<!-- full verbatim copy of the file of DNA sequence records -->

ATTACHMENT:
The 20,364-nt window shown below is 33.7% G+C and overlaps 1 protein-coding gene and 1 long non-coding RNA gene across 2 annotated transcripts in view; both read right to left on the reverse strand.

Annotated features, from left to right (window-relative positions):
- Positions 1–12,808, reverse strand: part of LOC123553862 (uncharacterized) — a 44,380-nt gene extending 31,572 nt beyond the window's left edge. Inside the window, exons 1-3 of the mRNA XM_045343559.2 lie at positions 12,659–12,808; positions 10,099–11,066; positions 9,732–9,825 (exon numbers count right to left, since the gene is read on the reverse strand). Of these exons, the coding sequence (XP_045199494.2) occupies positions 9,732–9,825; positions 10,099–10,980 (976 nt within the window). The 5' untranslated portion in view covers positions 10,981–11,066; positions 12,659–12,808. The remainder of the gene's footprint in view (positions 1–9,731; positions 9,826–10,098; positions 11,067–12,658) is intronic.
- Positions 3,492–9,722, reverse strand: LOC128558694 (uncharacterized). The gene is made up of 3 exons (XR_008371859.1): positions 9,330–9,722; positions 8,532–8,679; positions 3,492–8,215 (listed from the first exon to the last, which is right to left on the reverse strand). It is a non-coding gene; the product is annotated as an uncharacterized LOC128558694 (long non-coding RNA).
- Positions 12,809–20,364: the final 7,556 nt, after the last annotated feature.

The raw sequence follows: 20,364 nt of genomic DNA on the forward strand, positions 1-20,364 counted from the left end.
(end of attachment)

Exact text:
The 20,364-nt window shown below is 33.7% G+C and overlaps 1 protein-coding gene and 1 long non-coding RNA gene across 2 annotated transcripts in view; both read right to left on the reverse strand.

Annotated features, from left to right (window-relative positions):
- Positions 1–12,808, reverse strand: part of LOC123553862 (uncharacterized) — a 44,380-nt gene extending 31,572 nt beyond the window's left edge. Inside the window, exons 1-3 of the mRNA XM_045343559.2 lie at positions 12,659–12,808; positions 10,099–11,066; positions 9,732–9,825 (exon numbers count right to left, since the gene is read on the reverse strand). Of these exons, the coding sequence (XP_045199494.2) occupies positions 9,732–9,825; positions 10,099–10,980 (976 nt within the window). The 5' untranslated portion in view covers positions 10,981–11,066; positions 12,659–12,808. The remainder of the gene's footprint in view (positions 1–9,731; positions 9,826–10,098; positions 11,067–12,658) is intronic.
- Positions 3,492–9,722, reverse strand: LOC128558694 (uncharacterized). The gene is made up of 3 exons (XR_008371859.1): positions 9,330–9,722; positions 8,532–8,679; positions 3,492–8,215 (listed from the first exon to the last, which is right to left on the reverse strand). It is a non-coding gene; the product is annotated as an uncharacterized LOC128558694 (long non-coding RNA).
- Positions 12,809–20,364: the final 7,556 nt, after the last annotated feature.

The raw sequence follows: 20,364 nt of genomic DNA on the forward strand, positions 1-20,364 counted from the left end.